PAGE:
F.T.K. is also why 1000’s of supporters, ambassadors, prayer partners, volunteers, churches and families invest in the work SpringHill does every summer.
It’s what drives the SpringHill family, every day, to be more creative in their work, and more effective in serving more kids, families and churches in more places.
F.T.K. is how we ultimately evaluate the work we did this summer. It is SpringHill’s plumb line, it’s what moves us, inspires us, sustains us and brought all of us together this summer.
And it’s why, for the past 18 summers, I’ve devoted my vocational life serving SpringHill’s mission. And yes I know, if you’re not connected to SpringHill, you may not know the multiple meanings of F.T.K..
The words behind F.T.K. are significant yet quite straightforward. And as soon as you read them, you’ll understand why they are the guiding force of our work this summer.
F.T.K. represents both – For the Kids, and – For the Kingdom. Hands down, with no serious rivals, there’s no better cause, no more important work, no better way to spend a summer than serving kids and His Kingdom. Just ask the 1000’s of people who did so this summer and the 10,000’s of kids, families and churches who experienced the fruit of their work.
With the end of summer drawing near 10,000’s of college age adults around the country will be ending their summer jobs at camps and will be looking for new work. So being a former corporate employment manager and current camp professional it seems appropriate for me to highlight the 12 reasons why smart employers will seek out and hire these former camp staff:
Former Summer Camp Staff are:
- Hard working – camp jobs are a 24 hour/7 day a week jobs
- Disciplined and timely – camps run on schedules that need to be followed
- Responsible – what’s more important than the safety and care of children?
- Selfless – camp jobs require putting the needs and desires others before their own
- Flexible and adaptable – camp requires staff to adjust to changing conditions (weather is so unpredictable)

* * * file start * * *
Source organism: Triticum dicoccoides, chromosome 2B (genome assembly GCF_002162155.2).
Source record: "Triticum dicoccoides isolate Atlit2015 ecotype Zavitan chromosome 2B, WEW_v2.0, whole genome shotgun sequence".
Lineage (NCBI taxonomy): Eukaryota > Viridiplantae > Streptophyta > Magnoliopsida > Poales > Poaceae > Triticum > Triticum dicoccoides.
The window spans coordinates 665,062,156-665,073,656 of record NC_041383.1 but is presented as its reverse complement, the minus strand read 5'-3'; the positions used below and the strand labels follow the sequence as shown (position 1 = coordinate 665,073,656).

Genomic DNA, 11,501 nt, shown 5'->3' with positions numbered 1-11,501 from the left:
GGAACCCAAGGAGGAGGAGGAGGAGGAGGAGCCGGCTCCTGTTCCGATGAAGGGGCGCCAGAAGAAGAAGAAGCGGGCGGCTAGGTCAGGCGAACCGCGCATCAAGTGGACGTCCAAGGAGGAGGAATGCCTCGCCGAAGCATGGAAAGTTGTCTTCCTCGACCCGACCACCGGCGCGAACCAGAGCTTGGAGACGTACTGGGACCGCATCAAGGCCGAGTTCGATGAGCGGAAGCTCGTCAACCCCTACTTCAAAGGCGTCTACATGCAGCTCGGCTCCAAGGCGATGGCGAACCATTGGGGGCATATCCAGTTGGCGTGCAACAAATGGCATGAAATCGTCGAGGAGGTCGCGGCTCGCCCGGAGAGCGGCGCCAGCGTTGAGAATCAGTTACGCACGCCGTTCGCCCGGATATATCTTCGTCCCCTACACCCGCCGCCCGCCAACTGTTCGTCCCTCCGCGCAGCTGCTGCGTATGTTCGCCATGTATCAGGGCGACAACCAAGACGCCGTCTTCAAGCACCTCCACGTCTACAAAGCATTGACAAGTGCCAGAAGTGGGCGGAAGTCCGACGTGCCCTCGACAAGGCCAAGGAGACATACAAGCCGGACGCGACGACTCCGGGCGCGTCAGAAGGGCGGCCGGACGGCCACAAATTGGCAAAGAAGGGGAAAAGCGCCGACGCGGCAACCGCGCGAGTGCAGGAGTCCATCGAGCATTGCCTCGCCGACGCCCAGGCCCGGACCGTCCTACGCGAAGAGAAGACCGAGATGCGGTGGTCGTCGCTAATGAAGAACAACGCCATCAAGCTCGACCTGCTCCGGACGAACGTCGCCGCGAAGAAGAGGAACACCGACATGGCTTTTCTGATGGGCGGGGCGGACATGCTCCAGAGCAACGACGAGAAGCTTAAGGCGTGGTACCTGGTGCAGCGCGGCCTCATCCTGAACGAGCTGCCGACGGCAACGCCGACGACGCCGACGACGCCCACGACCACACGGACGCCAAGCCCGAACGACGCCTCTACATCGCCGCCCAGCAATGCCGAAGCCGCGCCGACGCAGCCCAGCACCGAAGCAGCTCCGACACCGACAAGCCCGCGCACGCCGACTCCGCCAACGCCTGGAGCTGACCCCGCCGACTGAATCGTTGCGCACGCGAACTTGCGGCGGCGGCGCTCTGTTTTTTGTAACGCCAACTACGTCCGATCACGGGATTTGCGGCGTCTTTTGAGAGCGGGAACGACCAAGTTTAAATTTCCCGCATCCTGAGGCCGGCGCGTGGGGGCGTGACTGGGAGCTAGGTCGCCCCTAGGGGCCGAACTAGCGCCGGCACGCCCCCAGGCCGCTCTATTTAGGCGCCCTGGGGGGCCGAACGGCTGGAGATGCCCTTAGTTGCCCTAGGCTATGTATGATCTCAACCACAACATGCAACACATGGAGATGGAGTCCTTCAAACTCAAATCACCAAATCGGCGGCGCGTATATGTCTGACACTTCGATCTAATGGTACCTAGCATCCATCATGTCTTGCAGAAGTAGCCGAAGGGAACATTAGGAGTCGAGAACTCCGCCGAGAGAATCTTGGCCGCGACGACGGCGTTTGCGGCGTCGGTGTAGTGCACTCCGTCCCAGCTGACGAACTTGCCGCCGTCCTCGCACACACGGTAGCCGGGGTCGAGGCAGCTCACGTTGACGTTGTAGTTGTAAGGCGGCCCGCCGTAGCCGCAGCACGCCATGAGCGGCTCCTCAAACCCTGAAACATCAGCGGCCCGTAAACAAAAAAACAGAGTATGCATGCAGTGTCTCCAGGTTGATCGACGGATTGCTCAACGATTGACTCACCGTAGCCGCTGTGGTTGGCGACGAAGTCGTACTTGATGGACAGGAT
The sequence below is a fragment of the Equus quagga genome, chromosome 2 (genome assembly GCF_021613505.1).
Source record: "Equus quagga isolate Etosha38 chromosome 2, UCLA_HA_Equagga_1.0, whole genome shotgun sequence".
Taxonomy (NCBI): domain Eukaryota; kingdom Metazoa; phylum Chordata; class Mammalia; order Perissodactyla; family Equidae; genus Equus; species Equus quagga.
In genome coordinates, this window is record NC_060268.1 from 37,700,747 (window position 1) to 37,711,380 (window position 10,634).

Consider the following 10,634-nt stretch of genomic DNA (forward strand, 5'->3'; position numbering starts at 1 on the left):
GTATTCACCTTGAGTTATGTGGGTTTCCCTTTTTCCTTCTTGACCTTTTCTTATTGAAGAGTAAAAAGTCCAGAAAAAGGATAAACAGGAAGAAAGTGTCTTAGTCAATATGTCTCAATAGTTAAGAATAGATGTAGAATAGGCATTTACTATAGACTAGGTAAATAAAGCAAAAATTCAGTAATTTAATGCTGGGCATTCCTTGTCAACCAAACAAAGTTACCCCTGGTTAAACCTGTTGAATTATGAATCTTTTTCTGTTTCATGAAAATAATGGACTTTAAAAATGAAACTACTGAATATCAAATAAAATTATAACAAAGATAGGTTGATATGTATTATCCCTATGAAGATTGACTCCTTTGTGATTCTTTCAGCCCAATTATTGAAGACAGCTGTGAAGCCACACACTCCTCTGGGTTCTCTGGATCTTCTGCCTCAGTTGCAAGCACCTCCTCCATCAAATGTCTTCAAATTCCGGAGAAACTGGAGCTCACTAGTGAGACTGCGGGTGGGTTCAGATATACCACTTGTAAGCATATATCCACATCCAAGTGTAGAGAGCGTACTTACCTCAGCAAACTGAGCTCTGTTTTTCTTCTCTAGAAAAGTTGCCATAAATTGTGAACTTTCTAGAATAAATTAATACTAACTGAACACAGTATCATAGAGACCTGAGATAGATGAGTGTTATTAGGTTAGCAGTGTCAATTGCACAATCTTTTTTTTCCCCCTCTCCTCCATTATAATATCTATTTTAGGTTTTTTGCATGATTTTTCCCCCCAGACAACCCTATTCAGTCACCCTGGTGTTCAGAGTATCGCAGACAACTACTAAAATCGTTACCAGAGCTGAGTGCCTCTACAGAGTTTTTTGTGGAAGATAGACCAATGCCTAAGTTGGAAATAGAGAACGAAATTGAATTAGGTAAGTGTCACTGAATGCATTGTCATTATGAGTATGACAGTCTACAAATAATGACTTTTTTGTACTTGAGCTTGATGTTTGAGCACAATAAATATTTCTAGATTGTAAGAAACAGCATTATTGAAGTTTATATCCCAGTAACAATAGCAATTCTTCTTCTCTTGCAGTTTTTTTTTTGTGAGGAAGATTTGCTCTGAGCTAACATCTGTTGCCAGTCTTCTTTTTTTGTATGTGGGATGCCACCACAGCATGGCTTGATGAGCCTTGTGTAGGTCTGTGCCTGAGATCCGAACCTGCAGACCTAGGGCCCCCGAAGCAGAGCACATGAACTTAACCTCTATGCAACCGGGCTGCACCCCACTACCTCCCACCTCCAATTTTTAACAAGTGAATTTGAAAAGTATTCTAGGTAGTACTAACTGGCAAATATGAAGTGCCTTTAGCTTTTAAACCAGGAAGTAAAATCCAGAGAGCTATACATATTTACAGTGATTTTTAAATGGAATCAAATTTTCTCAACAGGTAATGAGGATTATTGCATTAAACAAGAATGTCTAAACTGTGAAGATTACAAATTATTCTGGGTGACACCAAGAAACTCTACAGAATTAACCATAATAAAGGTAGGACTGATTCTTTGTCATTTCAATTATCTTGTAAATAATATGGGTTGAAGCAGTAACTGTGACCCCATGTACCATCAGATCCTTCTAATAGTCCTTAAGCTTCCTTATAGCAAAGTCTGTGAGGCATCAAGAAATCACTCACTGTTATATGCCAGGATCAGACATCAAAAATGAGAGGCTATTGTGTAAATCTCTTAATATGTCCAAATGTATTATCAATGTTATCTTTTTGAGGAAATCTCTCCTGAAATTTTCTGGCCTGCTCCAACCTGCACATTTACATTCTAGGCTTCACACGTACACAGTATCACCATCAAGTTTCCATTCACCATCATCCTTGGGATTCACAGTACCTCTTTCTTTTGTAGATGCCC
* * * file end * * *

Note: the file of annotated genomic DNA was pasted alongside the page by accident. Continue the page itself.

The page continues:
- Team players (they know how to work and play well with others) – camps are small, tight-knit communities where only team players survive
- Very good with the public – these folks interacted professionally daily with parents, camp inspectors, donors and others
- Creative – because their job was to ensure campers had the best week of their summer
- Teachers and coaches, since they were responsible to help others learn life lessons, do new activities, and experience new people, places and things
- Policy followers because camp has rules and it’s important that they’re followed
- Policy questioners, because they’ve learned that following a policy can stand in the way of achieving the higher goals of summer camp which is to provide life changing experiences for campers
Leaders, having led 7 to 15 people everyday for the entire summer
So you can see, smart employers will be first in line to hire these well-trained, experienced, and talented people. Their summer experience puts them miles ahead of their peers.
- Hard working – camp jobs are a 24 hour/7 day a week jobs
This statement to me and a small group of our year around staff during the closing day of camp by a father of a camper with special needs. The father went onto explain that his son has been coming to SpringHill for a number of summers and it’s always the high light of his son’s year. It’s the week when his son feels accepted and loved like a “normal” kid.
I believe it’s this acceptance and love that the dad was referring to when he said, almost to himself, “I only wish the rest of the world could be more like SpringHill”.
Of course it’s always great to hear this kind of unsolicited feedback from a parent. Our goal is that every kid will feel like this camper, to experience the love of Christ through our staff and in the small communities we create.
So with summer camp just ending (and I’m already starting to miss it), this father’s wish has had me thinking. I’ve realized his wish really isn’t a wish at all, but instead it’s our ultimate mission.
You see at SpringHill we exist to create experiences (we call them SpringHill Experience) where Christ can transform the lives of young people. These experiences include embracing all kinds of kids, regardless of who they are, what they’ve done or where they’ve come from. Yet, as powerful as this is, the SpringHill Experience isn’t an end unto itself; it is part of something bigger.
That something bigger is the Church’s work of bringing the values and reality of Christ’s Kingdom into the world. In other words, we haven’t thoroughly done our job unless our campers and staff are leaving SpringHill and bringing a little of it back into the world, making the world a little more like SpringHill, which really means making the world little more like Christ’s Kingdom.43.892799-85.264956
Every single day during the 100 days of our summer camping season, beginning with staff training, we’re serving and caring for some of our 25,000 campers and 1000 summer staff. As a result, every single day, for 100 straight days I make three specific requests to God. These requests not only reflect our organizational priorities and focus but they also reflect my own personal hopes and desires for those we serve and those serve alongside.
My first request, because it’s our most important responsibility, is that our campers and staff are safe spiritually, emotionally and physically. I ask God to protect each camper, staff member and all those who visit our camps. And I pray for all our lifeguards, activity staff, counselors and other staff with the responsibility for the direct care of our campers.